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In Judaism, a wedding is not just a party. Marriage represents continuity from Abraham the first Jew.

By Rabbi Ari Enkin, Rabbinic Director, United with Israel

The Torah portion of “Toldot” (Genesis 25:19-28:9) and, as its name implies (“offspring”), we read about the offspring of Abraham. As the reading opens up: “These are the offspring of Isaac, the son of Abraham: Abraham was the father of Isaac. And Isaac was forty years old when he married Rebecca, the daughter of Betuel from Paddan Aram, the sister of Laban the Aramean, for himself as a wife.” (Genesis 25:19-20)

The commentators note that the word “offspring” in “these are the offspring of Isaac” refers to Jacob and Esau who will be mentioned shortly. But there is an oddity here. We open the reading by announcing that we will be discussing the offspring of Isaac, but then a tangent ensues.

We first discuss Abraham, and then we discuss Isaac marrying Rebecca, Rebecca’s pregnancy, and more. It is quite a while until we read about Jacob and Esau.

Why is all the background information needed before beginning to speak about what we said we were going to speak about? Why not talk about Jacob and Esau, as the Torah said it would, and only then continue with the family history?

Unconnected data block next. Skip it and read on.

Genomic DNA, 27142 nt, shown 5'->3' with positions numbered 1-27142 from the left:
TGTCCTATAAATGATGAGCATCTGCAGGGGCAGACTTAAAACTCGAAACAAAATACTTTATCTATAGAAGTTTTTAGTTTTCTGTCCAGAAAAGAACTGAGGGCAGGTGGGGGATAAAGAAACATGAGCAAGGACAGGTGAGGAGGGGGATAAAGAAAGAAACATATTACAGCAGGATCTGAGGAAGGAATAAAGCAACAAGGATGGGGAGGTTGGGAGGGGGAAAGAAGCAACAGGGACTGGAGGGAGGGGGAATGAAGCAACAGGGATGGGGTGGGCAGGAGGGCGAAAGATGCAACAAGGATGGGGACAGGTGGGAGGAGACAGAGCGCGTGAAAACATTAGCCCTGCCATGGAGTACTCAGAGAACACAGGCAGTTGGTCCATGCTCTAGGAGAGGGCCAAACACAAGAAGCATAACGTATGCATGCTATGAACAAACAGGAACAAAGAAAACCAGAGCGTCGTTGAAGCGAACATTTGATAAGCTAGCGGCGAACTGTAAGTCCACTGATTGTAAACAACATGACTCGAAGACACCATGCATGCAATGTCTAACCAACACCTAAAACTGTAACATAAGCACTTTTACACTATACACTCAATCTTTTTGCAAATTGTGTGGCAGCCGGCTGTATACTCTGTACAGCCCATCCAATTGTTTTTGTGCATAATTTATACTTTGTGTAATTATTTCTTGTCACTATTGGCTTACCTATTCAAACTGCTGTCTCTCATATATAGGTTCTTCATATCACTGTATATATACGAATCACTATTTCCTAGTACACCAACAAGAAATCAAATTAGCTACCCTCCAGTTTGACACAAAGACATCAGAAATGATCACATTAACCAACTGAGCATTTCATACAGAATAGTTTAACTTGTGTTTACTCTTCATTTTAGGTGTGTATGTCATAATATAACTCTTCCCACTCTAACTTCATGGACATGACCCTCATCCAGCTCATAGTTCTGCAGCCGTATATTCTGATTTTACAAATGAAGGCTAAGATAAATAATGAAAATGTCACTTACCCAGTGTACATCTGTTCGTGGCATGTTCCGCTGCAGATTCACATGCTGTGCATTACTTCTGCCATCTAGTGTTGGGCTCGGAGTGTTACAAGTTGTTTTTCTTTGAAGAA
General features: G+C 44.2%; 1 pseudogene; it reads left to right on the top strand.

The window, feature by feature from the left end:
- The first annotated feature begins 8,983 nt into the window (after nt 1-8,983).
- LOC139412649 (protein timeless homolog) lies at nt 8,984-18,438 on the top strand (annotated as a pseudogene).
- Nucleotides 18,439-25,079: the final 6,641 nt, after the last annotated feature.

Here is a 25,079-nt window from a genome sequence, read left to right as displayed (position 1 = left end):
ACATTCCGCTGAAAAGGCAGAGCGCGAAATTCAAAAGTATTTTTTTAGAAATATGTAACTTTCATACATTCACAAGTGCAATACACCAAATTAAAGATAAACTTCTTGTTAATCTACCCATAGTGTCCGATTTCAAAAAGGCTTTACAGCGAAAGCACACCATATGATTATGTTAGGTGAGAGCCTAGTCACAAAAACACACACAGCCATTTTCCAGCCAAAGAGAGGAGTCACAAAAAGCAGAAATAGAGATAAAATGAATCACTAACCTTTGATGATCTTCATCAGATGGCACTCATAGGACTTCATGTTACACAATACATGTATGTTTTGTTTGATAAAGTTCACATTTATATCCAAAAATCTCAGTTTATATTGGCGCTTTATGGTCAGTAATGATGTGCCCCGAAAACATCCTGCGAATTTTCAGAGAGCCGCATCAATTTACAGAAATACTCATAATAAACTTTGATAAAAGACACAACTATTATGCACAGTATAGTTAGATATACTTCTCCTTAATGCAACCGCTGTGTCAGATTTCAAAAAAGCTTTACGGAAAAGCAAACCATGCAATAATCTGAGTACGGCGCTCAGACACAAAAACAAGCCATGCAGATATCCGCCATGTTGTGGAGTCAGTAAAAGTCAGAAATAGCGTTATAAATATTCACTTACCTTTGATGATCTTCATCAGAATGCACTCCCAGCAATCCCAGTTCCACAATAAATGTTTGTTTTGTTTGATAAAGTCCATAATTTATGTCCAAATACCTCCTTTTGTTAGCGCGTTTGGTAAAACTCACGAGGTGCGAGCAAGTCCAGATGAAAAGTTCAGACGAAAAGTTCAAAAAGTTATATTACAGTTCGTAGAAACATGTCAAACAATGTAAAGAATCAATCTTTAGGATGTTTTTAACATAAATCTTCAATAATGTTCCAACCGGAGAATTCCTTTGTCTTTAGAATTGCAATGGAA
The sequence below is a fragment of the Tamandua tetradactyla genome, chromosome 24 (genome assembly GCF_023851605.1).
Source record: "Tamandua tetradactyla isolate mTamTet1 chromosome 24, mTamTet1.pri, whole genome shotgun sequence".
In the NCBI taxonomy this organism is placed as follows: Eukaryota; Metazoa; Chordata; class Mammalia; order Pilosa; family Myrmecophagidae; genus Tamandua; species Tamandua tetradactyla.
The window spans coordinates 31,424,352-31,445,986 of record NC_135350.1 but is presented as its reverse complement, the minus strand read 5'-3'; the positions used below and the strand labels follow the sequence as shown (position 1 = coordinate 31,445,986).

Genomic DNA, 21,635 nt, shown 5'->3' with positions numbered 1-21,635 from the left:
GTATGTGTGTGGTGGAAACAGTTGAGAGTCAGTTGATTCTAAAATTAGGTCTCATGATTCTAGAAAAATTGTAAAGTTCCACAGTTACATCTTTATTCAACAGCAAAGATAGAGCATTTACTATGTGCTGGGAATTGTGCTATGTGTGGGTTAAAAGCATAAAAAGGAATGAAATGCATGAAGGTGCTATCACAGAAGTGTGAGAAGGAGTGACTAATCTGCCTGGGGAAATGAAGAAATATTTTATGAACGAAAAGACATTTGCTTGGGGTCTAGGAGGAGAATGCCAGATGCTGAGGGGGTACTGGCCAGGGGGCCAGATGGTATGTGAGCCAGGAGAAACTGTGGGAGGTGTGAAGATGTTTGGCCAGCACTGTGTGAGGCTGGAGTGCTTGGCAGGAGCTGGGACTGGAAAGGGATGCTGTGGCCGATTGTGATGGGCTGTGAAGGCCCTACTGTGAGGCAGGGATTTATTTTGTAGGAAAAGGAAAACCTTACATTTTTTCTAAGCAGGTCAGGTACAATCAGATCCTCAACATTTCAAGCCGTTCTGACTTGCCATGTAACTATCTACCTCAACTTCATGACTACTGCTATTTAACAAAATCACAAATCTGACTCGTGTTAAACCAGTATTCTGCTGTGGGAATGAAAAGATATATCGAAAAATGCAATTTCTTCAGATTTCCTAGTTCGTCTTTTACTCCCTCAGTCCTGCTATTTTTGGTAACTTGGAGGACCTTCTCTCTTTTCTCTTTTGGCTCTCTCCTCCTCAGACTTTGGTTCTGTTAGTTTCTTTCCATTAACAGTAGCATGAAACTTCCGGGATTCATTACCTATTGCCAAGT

It is explained that all the introduction is not only important, but vital, from a Jewish perspective.

In Judaism, the DNA of a person does not begin with his or her birth. Rather, a person’s DNA begins with their parents — who THEY were, how they met, how and where they married, what cities and communities both sides stem from. Where a Jew was born or simply who is parents are tells us absolutely nothing about him. We need a global picture to get a reading of a person’s DNA.

This is incredibly vital for everyone when seeking a marriage partner. When you marry, you are not merely marrying the partner. You’re not even merely marrying the family. You are marrying into generations of history and experiences. A deep look into the global picture is vital to ensure that such a marriage has a chance of succeeding.

On that note, we read about marriage at the very end of the Torah portion where it says that Esau got married, as it says: “So Esau went to Ishmael and took Machalat, the daughter of Ishmael son of Abraham, sister of Nebaiot, in addition to his previous wives, as a wife for himself.” (Genesis 28:9)

Our Sages teach us that the name “Machalat” means “to forgive” as in the Hebrew word “mechila.” From here it is derived that a person’s sins are forgiven on the day they get married. This is why a bride and groom fast on their wedding day…it’s like a mini-Yom Kippur for them!

In Judaism, a wedding is not just a party. Marriage represents continuity from Abraham the first Jew. And it is our job to ensure that the partner we choose will contribute to the goal of the eternity of the Jewish people.

For more insights from Rabbi Enkin on this week’s Torah portion, click on the links below:

https://unitedwithisrael.org/living-torah-the-special-status-of-the-firstborn-son/

https://unitedwithisrael.org/living-torah-when-it-comes-to-marriage-look-beneath-the-surface/

https://unitedwithisrael.org/living-torah-dont-just-live-for-the-moment-live-for-what-really-counts/